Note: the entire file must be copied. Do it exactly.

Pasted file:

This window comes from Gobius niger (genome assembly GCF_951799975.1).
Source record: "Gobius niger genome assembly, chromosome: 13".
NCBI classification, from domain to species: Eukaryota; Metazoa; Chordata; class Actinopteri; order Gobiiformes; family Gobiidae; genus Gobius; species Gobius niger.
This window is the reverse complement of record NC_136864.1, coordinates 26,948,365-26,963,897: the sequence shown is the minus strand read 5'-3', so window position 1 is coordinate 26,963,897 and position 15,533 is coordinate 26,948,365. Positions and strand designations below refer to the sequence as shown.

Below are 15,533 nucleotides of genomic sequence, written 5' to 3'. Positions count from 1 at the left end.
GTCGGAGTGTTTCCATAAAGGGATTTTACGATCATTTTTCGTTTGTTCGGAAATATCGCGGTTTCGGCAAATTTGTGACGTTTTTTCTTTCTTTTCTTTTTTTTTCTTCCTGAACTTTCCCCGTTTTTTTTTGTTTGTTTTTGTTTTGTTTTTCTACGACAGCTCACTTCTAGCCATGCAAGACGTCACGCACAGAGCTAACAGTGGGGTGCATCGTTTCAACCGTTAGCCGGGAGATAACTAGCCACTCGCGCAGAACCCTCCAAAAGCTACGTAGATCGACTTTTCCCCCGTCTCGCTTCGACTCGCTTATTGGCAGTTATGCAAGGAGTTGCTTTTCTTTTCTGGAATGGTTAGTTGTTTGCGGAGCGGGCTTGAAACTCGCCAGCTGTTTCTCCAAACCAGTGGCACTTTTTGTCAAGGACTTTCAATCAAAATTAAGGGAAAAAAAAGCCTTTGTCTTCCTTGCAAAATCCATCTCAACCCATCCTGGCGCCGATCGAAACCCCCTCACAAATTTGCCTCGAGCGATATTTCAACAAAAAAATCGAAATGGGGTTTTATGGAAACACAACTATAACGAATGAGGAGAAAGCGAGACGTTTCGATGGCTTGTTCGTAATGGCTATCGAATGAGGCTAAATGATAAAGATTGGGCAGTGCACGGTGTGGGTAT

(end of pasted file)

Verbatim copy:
This window comes from Gobius niger (genome assembly GCF_951799975.1).
Source record: "Gobius niger genome assembly, chromosome: 13".
NCBI classification, from domain to species: Eukaryota; Metazoa; Chordata; class Actinopteri; order Gobiiformes; family Gobiidae; genus Gobius; species Gobius niger.
This window is the reverse complement of record NC_136864.1, coordinates 26,948,365-26,963,897: the sequence shown is the minus strand read 5'-3', so window position 1 is coordinate 26,963,897 and position 15,533 is coordinate 26,948,365. Positions and strand designations below refer to the sequence as shown.

Below are 15,533 nucleotides of genomic sequence, written 5' to 3'. Positions count from 1 at the left end.
GTCGGAGTGTTTCCATAAAGGGATTTTACGATCATTTTTCGTTTGTTCGGAAATATCGCGGTTTCGGCAAATTTGTGACGTTTTTTCTTTCTTTTCTTTTTTTTTCTTCCTGAACTTTCCCCGTTTTTTTTTGTTTGTTTTTGTTTTGTTTTTCTACGACAGCTCACTTCTAGCCATGCAAGACGTCACGCACAGAGCTAACAGTGGGGTGCATCGTTTCAACCGTTAGCCGGGAGATAACTAGCCACTCGCGCAGAACCCTCCAAAAGCTACGTAGATCGACTTTTCCCCCGTCTCGCTTCGACTCGCTTATTGGCAGTTATGCAAGGAGTTGCTTTTCTTTTCTGGAATGGTTAGTTGTTTGCGGAGCGGGCTTGAAACTCGCCAGCTGTTTCTCCAAACCAGTGGCACTTTTTGTCAAGGACTTTCAATCAAAATTAAGGGAAAAAAAAGCCTTTGTCTTCCTTGCAAAATCCATCTCAACCCATCCTGGCGCCGATCGAAACCCCCTCACAAATTTGCCTCGAGCGATATTTCAACAAAAAAATCGAAATGGGGTTTTATGGAAACACAACTATAACGAATGAGGAGAAAGCGAGACGTTTCGATGGCTTGTTCGTAATGGCTATCGAATGAGGCTAAATGATAAAGATTGGGCAGTGCACGGTGTGGGTAT